Newly Elected Chief Wants More Representation For Dene Tha’

Joe Pastion, Dene Tha’ First Nation Chief

Joe Pastion, Dene Tha’ First Nation Chief

Members of The Dene Tha’ First Nation recently elected Joe Pastion as their new chief and expect him to represent them in more decision making over the next four years. At 40-years-old, Pastion is one of youngest elected Dene Tha’ chiefs but says the timing was right to run for election. “I was going to run in the last election, but decided it wasn’t the right time,” Pastion said. “I will bring my experience in economic development to the leadership as well as involving the community in decisions that will directly affect them.”

Pastion says he will continue implementing yearly up-front accountability that drives Dene Tha First Nation toward progress into the future, and he hopes to involve the community in investments. Other programs that will continue include projects that began at Bistcho Lake this year at archeological digs to get the children and youth involved in their traditions. “I want our leaders to emphasize our Dene culture and traditions because our history and roots are so important, and the programs that began this year at Bistcho Lake are a step in that direction,” said Pastion.

The Bistcho Lake project was initiated by Dene Tha’ First Nations from northern Alberta and managed by Director of Education for Dene Tha’ Perry Molton and Marc Stevenson, Project Main Archaeologist. Archaeologists from Taiga Archaeology Ltd. were invited to participate in the unique project this summer. Project goals were directed at getting high school students from the local Dene Tha’ communities interested in their own history and land and involve them in archaeological surveys conducted in nearby areas. The project also brought in elders to share information about local history and traditional sites, and they participated in a research survey to find archaeological sites indicating the significance and importance of Dene Tha’ lands in this part of the province.

In early July 2013, project manager Marc Stevenson, along with Perry Molton and Grzegorz Kwiecien, conducted archaeological surveys from boats along the shore of the lake. Several historic sites and settlements (including Jackfish Point and Indian Cabins at the southeastern portion of the lake) were surveyed, in addition to several traditional use areas and three precontact archaeological sites (two on the north side and one on the south side). One of the sites on the northeastern shore yielded a projectile point made of quartzite that could be associated with Taltheilei Shale Tradition. This tradition is considered ancestral to Dene people. Another site yielded a chithos (a large hide-working tool), and on the south side they found a multifunctional tool made of chert; they call it a “prehistoric Swiss Army knife.”

The archeologists learned from Dene Tha’ elder William Yatchotay about the Dene Tha’ history of the Bistcho Lake. The information and stories provided by William and other elders during the course of the project gave them an opportunity to understand the rich and interesting lives of Dene Tha’ in the area and how they coped and lived in this beautiful land.

A second trip for the project was conducted in August, 2013. The archaeological reconnaissance was concentrated around the Hay and Meander River and the community of Meander River. Again Taiga archaeologists along with Marc Stevenson, Perry Molton, and the students from the Meander and Bushe communities conducted the survey. The major focus was in areas near the community of Meander River. Two precontact archaeological sites were recorded, and locations of old Meander settlements on the west side of the Hay River were also visited. One of the precontact sites was of a major importance. Shovel testing programs conducted at the reserve with students from Meander and Bushe reserves revealed a stratified site located on the floodplain at the junction of the two major rivers that spans a long period of time, going back to precontact times with numerous artifacts from all periods.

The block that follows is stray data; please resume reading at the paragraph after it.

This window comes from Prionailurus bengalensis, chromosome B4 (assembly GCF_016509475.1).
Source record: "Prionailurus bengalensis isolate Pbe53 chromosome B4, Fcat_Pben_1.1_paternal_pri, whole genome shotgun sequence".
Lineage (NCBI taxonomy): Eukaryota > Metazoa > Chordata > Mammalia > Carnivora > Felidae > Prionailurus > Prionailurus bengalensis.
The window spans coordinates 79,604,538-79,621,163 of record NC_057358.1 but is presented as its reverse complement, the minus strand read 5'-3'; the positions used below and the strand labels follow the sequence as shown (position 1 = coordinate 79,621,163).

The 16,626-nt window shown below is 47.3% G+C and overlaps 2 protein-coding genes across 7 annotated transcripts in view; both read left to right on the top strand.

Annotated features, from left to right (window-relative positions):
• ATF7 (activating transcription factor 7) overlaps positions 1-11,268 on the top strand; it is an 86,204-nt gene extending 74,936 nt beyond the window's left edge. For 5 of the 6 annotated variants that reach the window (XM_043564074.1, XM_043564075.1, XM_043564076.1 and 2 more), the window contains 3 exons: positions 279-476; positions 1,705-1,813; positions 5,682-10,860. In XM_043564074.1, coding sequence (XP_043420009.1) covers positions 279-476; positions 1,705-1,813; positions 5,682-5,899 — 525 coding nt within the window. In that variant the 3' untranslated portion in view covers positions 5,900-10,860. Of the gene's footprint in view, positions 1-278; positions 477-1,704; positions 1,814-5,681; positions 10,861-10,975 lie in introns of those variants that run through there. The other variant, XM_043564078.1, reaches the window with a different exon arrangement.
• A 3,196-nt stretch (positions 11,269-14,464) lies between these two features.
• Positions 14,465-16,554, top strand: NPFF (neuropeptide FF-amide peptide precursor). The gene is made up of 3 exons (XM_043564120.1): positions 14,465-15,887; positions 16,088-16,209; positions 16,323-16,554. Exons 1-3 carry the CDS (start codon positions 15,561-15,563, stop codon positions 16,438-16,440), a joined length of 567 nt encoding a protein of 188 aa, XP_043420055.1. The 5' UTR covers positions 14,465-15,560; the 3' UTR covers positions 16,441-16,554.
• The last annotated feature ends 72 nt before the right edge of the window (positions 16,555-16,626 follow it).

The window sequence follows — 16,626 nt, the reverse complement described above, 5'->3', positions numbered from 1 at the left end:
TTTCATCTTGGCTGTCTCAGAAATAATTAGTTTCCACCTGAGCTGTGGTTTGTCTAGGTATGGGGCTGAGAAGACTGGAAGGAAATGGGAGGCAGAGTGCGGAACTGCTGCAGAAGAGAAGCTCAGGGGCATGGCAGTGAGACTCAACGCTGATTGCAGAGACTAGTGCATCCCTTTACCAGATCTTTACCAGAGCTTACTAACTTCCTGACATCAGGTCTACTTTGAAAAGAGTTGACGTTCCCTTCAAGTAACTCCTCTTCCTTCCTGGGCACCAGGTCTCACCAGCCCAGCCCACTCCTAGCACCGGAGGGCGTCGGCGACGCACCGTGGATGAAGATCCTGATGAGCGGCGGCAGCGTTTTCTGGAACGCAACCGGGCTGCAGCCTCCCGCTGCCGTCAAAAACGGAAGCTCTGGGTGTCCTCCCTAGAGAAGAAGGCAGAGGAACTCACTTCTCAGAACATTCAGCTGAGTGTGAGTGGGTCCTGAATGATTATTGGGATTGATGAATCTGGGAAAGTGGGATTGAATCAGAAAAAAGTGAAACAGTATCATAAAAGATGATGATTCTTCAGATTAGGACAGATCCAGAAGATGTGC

Participating students learned how to excavate shovel tests, record information, clean and catalogue the artifacts, but more importantly, they discovered their own past first hand in the material remains left possibly by their own ancestors and were able to reconnect with their own cultural heritage.

The last part of this project was also conducted at Bistcho Lake. In the first days, Taiga archaeologists conducted tests at Indians Cabins and Jackfish Point locations. Both areas revealed large, precontact campsites of high archaeological significance, particularly at Jackfish Point where historic traces of the old settlement were found above the remains of the prehistoric campsites. One special find at this site was a small side-notched projectile point (arrowhead). This very small artifact, crudely made of chert, could be a toy arrowhead, which is a rare find.
The project initiated by the First Nation of Dene Tha’ was one of the first of its kind in northern Alberta and unique in the way it involved youth (with the presence of elders) from the Chateh, Bushe, and Meander communities to reconnect them with their own past and heritage and showed them how old, interesting, and rich it was. Preliminary archaeological research was conducted in areas never or rarely investigated and gave another opportunity for the Dene Tha’ to show how strong their ties are to this land and its past, providing an opportunity to shed new light on the prehistory of this part of Alberta and the great archaeological potential of the area for the future.